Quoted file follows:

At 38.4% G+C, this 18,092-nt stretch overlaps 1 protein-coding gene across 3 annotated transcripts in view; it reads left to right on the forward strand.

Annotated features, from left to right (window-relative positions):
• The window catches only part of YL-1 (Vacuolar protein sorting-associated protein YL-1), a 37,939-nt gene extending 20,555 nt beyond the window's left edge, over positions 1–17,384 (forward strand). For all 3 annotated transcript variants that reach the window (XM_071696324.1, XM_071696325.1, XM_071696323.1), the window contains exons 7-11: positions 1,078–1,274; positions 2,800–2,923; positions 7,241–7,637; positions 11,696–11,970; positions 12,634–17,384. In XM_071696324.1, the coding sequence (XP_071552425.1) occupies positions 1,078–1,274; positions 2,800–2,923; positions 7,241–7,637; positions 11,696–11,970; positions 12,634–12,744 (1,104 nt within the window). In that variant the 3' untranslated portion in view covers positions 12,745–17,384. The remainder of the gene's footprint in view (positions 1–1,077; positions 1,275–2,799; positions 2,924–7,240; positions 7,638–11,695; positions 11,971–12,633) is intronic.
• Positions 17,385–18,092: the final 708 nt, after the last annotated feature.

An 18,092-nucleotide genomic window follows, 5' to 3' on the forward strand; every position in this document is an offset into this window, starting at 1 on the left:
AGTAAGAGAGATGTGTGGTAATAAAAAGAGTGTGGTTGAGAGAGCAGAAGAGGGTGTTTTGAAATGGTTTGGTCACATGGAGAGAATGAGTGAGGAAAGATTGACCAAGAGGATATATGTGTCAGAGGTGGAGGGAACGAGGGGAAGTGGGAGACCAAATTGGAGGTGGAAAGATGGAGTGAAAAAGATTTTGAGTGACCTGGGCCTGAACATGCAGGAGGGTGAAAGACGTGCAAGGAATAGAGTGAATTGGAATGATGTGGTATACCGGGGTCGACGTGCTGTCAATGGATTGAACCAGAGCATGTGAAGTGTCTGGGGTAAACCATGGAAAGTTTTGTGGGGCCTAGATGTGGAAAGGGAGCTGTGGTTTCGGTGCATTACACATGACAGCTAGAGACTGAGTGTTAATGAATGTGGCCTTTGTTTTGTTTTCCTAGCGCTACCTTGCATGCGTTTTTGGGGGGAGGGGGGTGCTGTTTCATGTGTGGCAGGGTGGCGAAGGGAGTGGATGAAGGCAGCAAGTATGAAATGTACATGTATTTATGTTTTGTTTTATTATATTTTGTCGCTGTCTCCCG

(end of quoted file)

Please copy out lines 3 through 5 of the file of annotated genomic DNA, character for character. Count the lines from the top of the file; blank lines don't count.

• The window catches only part of YL-1 (Vacuolar protein sorting-associated protein YL-1), a 37,939-nt gene extending 20,555 nt beyond the window's left edge, over positions 1–17,384 (forward strand). For all 3 annotated transcript variants that reach the window (XM_071696324.1, XM_071696325.1, XM_071696323.1), the window contains exons 7-11: positions 1,078–1,274; positions 2,800–2,923; positions 7,241–7,637; positions 11,696–11,970; positions 12,634–17,384. In XM_071696324.1, the coding sequence (XP_071552425.1) occupies positions 1,078–1,274; positions 2,800–2,923; positions 7,241–7,637; positions 11,696–11,970; positions 12,634–12,744 (1,104 nt within the window). In that variant the 3' untranslated portion in view covers positions 12,745–17,384. The remainder of the gene's footprint in view (positions 1–1,077; positions 1,275–2,799; positions 2,924–7,240; positions 7,638–11,695; positions 11,971–12,633) is intronic.
• Positions 17,385–18,092: the final 708 nt, after the last annotated feature.

An 18,092-nucleotide genomic window follows, 5' to 3' on the forward strand; every position in this document is an offset into this window, starting at 1 on the left: